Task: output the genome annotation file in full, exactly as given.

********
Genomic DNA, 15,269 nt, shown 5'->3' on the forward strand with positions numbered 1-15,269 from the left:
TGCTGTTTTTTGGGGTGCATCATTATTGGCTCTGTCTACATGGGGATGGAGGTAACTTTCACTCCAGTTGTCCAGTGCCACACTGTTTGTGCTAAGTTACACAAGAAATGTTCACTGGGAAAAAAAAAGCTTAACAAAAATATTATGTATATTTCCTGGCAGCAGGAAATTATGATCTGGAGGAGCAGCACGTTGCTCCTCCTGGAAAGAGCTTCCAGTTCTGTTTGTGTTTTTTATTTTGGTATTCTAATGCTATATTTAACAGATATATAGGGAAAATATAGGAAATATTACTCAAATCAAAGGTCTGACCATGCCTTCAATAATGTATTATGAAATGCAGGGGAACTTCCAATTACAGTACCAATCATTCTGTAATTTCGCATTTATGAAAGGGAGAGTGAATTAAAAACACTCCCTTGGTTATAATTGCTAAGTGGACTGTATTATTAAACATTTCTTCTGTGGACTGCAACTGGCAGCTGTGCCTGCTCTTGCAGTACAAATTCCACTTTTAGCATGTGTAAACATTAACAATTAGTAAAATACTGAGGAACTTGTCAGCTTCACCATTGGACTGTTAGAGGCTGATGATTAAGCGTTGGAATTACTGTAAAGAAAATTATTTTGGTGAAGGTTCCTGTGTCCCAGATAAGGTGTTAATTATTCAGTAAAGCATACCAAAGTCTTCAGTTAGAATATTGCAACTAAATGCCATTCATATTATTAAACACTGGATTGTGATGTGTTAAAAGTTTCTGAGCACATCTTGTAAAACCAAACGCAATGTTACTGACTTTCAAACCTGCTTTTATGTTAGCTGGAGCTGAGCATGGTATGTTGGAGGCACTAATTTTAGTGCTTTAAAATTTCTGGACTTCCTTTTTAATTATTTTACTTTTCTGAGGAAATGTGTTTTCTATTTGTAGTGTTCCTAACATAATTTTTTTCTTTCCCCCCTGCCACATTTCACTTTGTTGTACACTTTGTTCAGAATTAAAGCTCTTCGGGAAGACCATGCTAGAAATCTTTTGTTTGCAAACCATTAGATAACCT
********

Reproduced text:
Genomic DNA, 15,269 nt, shown 5'->3' on the forward strand with positions numbered 1-15,269 from the left:
TGCTGTTTTTTGGGGTGCATCATTATTGGCTCTGTCTACATGGGGATGGAGGTAACTTTCACTCCAGTTGTCCAGTGCCACACTGTTTGTGCTAAGTTACACAAGAAATGTTCACTGGGAAAAAAAAAGCTTAACAAAAATATTATGTATATTTCCTGGCAGCAGGAAATTATGATCTGGAGGAGCAGCACGTTGCTCCTCCTGGAAAGAGCTTCCAGTTCTGTTTGTGTTTTTTATTTTGGTATTCTAATGCTATATTTAACAGATATATAGGGAAAATATAGGAAATATTACTCAAATCAAAGGTCTGACCATGCCTTCAATAATGTATTATGAAATGCAGGGGAACTTCCAATTACAGTACCAATCATTCTGTAATTTCGCATTTATGAAAGGGAGAGTGAATTAAAAACACTCCCTTGGTTATAATTGCTAAGTGGACTGTATTATTAAACATTTCTTCTGTGGACTGCAACTGGCAGCTGTGCCTGCTCTTGCAGTACAAATTCCACTTTTAGCATGTGTAAACATTAACAATTAGTAAAATACTGAGGAACTTGTCAGCTTCACCATTGGACTGTTAGAGGCTGATGATTAAGCGTTGGAATTACTGTAAAGAAAATTATTTTGGTGAAGGTTCCTGTGTCCCAGATAAGGTGTTAATTATTCAGTAAAGCATACCAAAGTCTTCAGTTAGAATATTGCAACTAAATGCCATTCATATTATTAAACACTGGATTGTGATGTGTTAAAAGTTTCTGAGCACATCTTGTAAAACCAAACGCAATGTTACTGACTTTCAAACCTGCTTTTATGTTAGCTGGAGCTGAGCATGGTATGTTGGAGGCACTAATTTTAGTGCTTTAAAATTTCTGGACTTCCTTTTTAATTATTTTACTTTTCTGAGGAAATGTGTTTTCTATTTGTAGTGTTCCTAACATAATTTTTTTCTTTCCCCCCTGCCACATTTCACTTTGTTGTACACTTTGTTCAGAATTAAAGCTCTTCGGGAAGACCATGCTAGAAATCTTTTGTTTGCAAACCATTAGATAACCT